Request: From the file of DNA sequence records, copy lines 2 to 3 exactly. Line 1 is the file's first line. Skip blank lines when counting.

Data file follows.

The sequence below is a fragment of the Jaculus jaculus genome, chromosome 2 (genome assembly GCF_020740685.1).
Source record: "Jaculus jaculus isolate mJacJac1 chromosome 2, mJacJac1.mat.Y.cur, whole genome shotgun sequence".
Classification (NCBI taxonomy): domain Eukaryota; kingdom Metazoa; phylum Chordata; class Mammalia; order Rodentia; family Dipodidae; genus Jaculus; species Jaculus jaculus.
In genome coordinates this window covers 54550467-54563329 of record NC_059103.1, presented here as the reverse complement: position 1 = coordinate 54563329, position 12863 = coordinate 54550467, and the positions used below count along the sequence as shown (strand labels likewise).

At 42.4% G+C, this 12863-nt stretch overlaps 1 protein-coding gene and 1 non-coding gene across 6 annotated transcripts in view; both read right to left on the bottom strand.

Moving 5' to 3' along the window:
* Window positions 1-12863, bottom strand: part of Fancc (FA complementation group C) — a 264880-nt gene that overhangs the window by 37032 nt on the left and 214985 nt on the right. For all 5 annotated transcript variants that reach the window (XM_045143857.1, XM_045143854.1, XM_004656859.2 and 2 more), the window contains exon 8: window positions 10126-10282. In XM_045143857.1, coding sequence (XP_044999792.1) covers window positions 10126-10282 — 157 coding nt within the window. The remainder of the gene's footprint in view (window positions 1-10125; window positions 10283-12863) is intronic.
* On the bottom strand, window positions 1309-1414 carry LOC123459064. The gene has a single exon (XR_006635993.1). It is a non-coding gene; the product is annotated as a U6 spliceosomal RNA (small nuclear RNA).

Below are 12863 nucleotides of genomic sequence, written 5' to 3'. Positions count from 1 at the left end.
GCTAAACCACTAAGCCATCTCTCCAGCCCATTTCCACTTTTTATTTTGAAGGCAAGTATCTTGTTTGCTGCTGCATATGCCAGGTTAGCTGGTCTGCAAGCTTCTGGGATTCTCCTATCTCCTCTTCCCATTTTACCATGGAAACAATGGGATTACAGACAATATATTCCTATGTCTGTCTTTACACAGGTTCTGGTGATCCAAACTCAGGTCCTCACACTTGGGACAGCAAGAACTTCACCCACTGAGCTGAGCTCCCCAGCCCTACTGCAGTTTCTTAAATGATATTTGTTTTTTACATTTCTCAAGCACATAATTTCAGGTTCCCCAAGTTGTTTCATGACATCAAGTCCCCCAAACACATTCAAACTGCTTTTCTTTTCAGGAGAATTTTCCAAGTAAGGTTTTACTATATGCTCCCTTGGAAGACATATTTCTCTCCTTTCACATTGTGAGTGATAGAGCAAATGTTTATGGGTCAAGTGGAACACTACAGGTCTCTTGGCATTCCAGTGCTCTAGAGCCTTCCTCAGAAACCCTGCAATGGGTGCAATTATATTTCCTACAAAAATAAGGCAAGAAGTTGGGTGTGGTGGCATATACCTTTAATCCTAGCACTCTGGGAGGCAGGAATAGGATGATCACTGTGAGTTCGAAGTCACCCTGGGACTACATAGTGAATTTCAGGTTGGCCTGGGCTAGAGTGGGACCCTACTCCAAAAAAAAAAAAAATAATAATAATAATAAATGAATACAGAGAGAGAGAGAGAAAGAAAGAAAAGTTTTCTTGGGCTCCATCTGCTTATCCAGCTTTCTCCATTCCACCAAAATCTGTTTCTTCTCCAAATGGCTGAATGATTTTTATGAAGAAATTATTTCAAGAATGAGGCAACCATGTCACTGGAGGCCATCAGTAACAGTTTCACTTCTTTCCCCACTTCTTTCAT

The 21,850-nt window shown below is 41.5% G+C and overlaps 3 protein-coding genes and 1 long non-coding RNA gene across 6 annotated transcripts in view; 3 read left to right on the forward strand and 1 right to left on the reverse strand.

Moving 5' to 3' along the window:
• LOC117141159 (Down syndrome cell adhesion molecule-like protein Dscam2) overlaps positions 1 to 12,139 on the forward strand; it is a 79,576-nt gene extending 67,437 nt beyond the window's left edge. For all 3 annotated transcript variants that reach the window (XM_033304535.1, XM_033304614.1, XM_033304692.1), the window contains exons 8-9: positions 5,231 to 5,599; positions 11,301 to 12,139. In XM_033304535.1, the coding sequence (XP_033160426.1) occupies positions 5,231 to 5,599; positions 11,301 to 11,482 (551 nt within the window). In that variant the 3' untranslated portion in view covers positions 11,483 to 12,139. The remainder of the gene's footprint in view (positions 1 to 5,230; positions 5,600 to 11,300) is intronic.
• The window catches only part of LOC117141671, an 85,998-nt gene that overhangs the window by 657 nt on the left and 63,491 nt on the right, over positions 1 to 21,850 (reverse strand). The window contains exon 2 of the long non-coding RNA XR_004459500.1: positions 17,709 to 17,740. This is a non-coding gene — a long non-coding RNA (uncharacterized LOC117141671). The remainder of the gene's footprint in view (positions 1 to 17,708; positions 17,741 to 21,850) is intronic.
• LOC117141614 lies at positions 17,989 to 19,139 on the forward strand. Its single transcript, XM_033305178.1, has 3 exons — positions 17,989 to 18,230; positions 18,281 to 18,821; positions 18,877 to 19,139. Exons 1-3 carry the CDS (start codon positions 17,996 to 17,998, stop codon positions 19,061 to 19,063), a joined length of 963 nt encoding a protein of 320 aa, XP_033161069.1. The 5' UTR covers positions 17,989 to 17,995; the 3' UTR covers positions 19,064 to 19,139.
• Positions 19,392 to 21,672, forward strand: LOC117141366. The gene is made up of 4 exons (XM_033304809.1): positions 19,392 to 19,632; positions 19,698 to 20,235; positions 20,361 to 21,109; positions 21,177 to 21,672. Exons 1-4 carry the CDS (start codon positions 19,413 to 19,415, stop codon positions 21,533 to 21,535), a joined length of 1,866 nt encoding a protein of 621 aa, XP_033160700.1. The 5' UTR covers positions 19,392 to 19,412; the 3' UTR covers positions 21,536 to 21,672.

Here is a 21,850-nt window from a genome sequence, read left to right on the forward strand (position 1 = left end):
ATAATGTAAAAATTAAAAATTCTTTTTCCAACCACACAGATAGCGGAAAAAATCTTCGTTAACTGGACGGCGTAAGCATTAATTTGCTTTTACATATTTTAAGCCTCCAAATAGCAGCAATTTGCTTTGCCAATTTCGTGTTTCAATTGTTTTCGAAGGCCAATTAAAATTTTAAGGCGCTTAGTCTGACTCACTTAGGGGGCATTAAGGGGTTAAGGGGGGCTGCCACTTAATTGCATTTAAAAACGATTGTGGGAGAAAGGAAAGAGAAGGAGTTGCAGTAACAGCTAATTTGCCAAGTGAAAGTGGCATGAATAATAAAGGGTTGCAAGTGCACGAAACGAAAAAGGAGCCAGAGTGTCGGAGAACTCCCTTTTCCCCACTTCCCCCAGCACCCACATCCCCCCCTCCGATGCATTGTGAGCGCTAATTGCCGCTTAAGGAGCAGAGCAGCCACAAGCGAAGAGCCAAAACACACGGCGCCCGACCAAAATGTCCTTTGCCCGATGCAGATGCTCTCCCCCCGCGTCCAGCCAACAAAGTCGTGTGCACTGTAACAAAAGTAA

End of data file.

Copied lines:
Source record: "Jaculus jaculus isolate mJacJac1 chromosome 2, mJacJac1.mat.Y.cur, whole genome shotgun sequence".
Classification (NCBI taxonomy): domain Eukaryota; kingdom Metazoa; phylum Chordata; class Mammalia; order Rodentia; family Dipodidae; genus Jaculus; species Jaculus jaculus.